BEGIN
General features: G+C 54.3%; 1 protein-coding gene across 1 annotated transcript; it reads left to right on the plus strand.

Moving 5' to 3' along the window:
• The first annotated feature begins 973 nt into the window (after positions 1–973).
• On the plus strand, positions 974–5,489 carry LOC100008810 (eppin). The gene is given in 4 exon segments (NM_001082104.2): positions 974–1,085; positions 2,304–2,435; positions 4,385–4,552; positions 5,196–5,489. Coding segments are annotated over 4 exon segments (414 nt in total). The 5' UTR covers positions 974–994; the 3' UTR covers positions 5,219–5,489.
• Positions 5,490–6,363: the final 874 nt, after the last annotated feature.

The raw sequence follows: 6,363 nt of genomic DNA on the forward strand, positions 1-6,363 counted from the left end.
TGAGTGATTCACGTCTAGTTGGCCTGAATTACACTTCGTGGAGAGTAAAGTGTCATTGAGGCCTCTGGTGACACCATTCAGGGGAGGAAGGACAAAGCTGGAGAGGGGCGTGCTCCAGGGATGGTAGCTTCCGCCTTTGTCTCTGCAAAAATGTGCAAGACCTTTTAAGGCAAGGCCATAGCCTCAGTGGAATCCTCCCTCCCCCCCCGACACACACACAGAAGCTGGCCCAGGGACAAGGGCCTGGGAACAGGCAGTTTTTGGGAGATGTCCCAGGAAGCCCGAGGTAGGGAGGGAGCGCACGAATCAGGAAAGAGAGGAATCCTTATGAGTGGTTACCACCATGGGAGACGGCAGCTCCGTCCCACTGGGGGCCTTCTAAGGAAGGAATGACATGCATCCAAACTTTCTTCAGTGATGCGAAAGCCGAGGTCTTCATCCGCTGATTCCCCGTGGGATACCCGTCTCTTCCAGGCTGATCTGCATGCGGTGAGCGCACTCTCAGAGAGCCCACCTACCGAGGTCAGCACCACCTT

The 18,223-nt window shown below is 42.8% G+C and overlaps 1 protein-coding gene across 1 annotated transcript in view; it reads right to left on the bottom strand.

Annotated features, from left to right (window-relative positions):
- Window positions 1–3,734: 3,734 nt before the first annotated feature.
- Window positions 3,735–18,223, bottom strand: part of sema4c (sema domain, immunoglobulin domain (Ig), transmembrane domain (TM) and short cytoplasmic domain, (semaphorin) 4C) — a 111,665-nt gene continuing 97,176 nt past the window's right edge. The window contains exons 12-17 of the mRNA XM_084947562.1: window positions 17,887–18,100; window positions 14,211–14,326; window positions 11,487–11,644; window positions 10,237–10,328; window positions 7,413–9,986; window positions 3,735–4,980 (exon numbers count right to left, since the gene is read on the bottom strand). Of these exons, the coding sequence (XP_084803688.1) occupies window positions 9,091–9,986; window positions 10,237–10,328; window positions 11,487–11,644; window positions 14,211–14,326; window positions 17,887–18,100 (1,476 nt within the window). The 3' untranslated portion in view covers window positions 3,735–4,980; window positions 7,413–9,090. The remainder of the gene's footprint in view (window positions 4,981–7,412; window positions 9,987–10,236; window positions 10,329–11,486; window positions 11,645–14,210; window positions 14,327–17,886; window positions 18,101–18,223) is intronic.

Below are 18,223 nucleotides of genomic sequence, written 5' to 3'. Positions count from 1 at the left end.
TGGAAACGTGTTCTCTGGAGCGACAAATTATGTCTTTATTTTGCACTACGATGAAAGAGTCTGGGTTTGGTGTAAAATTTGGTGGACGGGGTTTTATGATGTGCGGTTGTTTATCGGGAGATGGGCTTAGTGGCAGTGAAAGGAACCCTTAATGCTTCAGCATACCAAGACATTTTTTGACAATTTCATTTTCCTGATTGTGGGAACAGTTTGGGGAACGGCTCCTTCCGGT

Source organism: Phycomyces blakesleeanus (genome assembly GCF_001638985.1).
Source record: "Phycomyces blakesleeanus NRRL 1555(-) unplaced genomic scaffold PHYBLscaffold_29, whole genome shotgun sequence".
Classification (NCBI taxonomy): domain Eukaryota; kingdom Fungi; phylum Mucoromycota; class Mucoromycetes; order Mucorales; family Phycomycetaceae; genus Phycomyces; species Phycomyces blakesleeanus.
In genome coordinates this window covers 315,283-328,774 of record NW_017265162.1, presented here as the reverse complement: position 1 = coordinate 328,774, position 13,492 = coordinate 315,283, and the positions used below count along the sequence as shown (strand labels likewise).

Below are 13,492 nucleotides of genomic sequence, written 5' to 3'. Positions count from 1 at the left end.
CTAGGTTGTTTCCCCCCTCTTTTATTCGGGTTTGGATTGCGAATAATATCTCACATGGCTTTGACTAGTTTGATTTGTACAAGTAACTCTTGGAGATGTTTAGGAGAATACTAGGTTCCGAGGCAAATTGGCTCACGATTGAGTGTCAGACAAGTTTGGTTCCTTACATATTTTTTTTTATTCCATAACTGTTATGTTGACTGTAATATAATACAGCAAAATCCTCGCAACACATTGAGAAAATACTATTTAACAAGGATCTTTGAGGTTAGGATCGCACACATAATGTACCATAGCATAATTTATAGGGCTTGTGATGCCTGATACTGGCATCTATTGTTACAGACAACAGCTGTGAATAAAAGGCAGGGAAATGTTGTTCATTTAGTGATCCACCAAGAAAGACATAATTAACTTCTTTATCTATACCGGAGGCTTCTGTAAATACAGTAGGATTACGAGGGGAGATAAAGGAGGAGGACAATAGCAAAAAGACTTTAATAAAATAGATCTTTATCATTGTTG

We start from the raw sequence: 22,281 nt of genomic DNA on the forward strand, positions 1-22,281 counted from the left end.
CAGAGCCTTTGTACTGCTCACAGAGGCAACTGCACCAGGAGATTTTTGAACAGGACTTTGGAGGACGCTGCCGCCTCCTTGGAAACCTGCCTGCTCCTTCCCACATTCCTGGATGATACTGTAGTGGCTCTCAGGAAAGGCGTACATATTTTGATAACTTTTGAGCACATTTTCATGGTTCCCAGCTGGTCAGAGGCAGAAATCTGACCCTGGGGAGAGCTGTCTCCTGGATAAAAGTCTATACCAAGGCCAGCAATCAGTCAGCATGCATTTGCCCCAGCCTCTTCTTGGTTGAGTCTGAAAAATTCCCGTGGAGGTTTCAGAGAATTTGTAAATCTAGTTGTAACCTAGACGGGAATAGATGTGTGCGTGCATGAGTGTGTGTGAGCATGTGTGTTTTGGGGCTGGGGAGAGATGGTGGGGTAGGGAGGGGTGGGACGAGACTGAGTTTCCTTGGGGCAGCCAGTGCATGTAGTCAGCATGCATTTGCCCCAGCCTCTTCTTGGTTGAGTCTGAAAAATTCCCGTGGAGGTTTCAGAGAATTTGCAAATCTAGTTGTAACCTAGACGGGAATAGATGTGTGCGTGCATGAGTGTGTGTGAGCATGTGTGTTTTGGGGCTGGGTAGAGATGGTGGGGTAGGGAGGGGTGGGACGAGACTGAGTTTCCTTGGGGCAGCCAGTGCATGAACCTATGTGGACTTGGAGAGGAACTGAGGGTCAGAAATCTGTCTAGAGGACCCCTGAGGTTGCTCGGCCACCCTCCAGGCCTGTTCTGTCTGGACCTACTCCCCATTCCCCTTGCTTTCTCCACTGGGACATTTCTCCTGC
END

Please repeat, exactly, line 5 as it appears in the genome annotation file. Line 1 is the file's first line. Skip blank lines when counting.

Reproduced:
• Positions 5,490–6,363: the final 874 nt, after the last annotated feature.